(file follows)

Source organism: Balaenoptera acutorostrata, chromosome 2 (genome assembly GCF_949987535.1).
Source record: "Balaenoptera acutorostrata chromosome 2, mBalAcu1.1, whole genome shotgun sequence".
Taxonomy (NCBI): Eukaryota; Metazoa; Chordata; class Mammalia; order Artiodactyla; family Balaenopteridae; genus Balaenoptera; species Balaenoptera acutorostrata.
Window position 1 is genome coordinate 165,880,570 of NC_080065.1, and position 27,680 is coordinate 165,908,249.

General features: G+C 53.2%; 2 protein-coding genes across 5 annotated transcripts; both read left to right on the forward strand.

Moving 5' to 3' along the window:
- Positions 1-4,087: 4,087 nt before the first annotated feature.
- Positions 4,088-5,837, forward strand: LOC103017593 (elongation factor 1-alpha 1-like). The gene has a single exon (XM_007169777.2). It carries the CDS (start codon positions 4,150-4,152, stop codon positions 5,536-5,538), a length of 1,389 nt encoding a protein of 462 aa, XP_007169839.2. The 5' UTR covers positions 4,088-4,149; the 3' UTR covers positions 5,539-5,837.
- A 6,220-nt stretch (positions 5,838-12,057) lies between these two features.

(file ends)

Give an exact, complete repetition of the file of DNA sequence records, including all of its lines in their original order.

Source organism: Balaenoptera acutorostrata, chromosome 2 (genome assembly GCF_949987535.1).
Source record: "Balaenoptera acutorostrata chromosome 2, mBalAcu1.1, whole genome shotgun sequence".
Taxonomy (NCBI): Eukaryota; Metazoa; Chordata; class Mammalia; order Artiodactyla; family Balaenopteridae; genus Balaenoptera; species Balaenoptera acutorostrata.
Window position 1 is genome coordinate 165,880,570 of NC_080065.1, and position 27,680 is coordinate 165,908,249.

General features: G+C 53.2%; 2 protein-coding genes across 5 annotated transcripts; both read left to right on the forward strand.

Moving 5' to 3' along the window:
- Positions 1-4,087: 4,087 nt before the first annotated feature.
- Positions 4,088-5,837, forward strand: LOC103017593 (elongation factor 1-alpha 1-like). The gene has a single exon (XM_007169777.2). It carries the CDS (start codon positions 4,150-4,152, stop codon positions 5,536-5,538), a length of 1,389 nt encoding a protein of 462 aa, XP_007169839.2. The 5' UTR covers positions 4,088-4,149; the 3' UTR covers positions 5,539-5,837.
- A 6,220-nt stretch (positions 5,838-12,057) lies between these two features.